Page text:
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Two months ago George Boas, Professor of Philosophy in Johns Hopkins University, contributed to the Atlantic Monthly an article-letter entitled "To a Young Man Bent on Entering the Professorial." In a Mr. Boas assured the anonymous young man that after ten years exposure to academic airs, he would become thoroughly dried, dried up in fact. When this disparagement appeared, it was of course said that Mr. Boas, as an instructor, ought to know. But other people said that there have been devil's advocates before.
"The Professor Dines Out", which appears in the June "Harpers", has then a special interest as the second of a series. For this essay is but a triad of anecdotes tending to prove the thesis of its predecessor. In a word, the new professor in a provincial college receives few invitations to dinner and those he does receive lead to utter social failures. He finds the president a blusterer. When he forsakes gown to dine with town, he finds the attitude of his hosts vulgarly condescending; while dinner with a colleague proves, to say the least leaden. These, evidently, are the graphic examples to which "A Young Man Bent on Entering the Professoriat" should give his undivided attention.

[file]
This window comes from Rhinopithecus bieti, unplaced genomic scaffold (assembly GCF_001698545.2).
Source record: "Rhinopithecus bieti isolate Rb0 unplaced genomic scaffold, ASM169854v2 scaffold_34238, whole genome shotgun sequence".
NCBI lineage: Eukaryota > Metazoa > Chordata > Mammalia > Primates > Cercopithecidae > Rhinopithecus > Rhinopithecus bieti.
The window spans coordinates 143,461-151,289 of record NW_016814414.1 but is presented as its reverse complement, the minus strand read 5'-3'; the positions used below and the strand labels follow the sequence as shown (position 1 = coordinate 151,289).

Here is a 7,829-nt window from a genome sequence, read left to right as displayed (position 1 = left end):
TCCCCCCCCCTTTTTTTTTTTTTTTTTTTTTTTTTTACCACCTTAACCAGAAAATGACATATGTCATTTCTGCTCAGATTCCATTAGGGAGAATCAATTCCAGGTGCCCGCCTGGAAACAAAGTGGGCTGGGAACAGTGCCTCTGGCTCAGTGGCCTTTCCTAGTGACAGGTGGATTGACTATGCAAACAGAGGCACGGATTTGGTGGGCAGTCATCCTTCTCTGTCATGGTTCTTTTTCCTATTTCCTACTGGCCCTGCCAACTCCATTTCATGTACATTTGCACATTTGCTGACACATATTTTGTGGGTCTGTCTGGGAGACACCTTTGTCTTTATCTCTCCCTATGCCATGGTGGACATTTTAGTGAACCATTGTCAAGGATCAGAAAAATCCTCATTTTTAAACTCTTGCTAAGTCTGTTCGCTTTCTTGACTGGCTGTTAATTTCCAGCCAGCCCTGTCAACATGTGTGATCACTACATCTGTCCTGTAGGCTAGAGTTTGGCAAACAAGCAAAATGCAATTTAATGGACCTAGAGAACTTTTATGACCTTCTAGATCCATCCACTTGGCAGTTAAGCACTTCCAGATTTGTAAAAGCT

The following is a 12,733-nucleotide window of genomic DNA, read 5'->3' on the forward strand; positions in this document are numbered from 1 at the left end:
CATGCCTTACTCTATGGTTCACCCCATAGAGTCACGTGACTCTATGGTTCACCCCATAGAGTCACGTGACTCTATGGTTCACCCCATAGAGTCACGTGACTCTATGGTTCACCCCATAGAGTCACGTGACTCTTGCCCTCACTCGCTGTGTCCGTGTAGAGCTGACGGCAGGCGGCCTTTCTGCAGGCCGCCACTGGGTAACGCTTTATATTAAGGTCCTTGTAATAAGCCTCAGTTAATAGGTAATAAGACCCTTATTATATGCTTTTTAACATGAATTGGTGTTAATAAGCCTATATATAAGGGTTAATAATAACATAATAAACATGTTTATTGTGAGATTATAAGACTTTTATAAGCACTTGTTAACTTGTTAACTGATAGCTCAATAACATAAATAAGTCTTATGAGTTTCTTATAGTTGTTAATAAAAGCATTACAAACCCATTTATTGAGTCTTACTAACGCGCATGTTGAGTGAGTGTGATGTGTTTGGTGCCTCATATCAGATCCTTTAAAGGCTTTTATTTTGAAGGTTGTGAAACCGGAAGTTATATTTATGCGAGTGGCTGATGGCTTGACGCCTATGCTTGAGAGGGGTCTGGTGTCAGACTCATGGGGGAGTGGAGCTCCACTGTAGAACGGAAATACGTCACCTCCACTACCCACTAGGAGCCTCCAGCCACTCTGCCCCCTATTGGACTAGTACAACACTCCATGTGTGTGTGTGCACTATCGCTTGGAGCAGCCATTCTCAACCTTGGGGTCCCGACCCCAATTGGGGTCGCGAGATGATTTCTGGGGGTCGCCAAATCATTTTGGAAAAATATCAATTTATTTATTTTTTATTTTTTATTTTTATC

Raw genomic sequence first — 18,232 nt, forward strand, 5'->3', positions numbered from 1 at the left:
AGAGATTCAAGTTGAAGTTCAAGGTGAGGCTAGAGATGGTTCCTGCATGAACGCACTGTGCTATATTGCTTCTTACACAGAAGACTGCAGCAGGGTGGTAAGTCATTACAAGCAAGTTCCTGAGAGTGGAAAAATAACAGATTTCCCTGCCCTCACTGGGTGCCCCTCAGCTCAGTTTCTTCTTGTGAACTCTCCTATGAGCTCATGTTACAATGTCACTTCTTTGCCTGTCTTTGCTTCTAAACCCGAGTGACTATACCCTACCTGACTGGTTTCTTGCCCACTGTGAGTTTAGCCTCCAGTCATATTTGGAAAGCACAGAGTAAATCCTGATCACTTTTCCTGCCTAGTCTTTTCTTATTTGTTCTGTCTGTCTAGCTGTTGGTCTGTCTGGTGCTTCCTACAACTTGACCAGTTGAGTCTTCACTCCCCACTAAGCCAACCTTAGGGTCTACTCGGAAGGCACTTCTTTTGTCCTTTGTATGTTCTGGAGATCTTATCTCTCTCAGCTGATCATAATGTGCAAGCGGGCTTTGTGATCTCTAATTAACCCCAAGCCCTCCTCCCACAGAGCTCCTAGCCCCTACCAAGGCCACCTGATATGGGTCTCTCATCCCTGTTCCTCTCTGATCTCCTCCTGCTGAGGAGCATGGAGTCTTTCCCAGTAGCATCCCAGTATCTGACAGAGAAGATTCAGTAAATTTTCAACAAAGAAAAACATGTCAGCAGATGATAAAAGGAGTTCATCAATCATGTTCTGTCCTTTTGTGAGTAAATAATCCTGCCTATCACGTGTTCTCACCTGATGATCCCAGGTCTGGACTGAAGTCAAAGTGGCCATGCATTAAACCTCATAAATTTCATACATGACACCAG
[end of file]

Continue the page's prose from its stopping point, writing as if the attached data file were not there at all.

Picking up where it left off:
But again one can only say that Mr. Boas has undoubtedly encountered these discouraging people. It is difficult, however, to shake off the idea that here is the devil's advocate again. It is hard to believe that a man endowed with sympathy could not find, even in "Vandalia", where Mr. Boas' professor fell on such rocky soil, people with vivacious minds, and to be sure that the fault did not lie chiefly with the professor who let bluster over-awe him. Evidently people were to him no even book, and he never passed beyond the title page.
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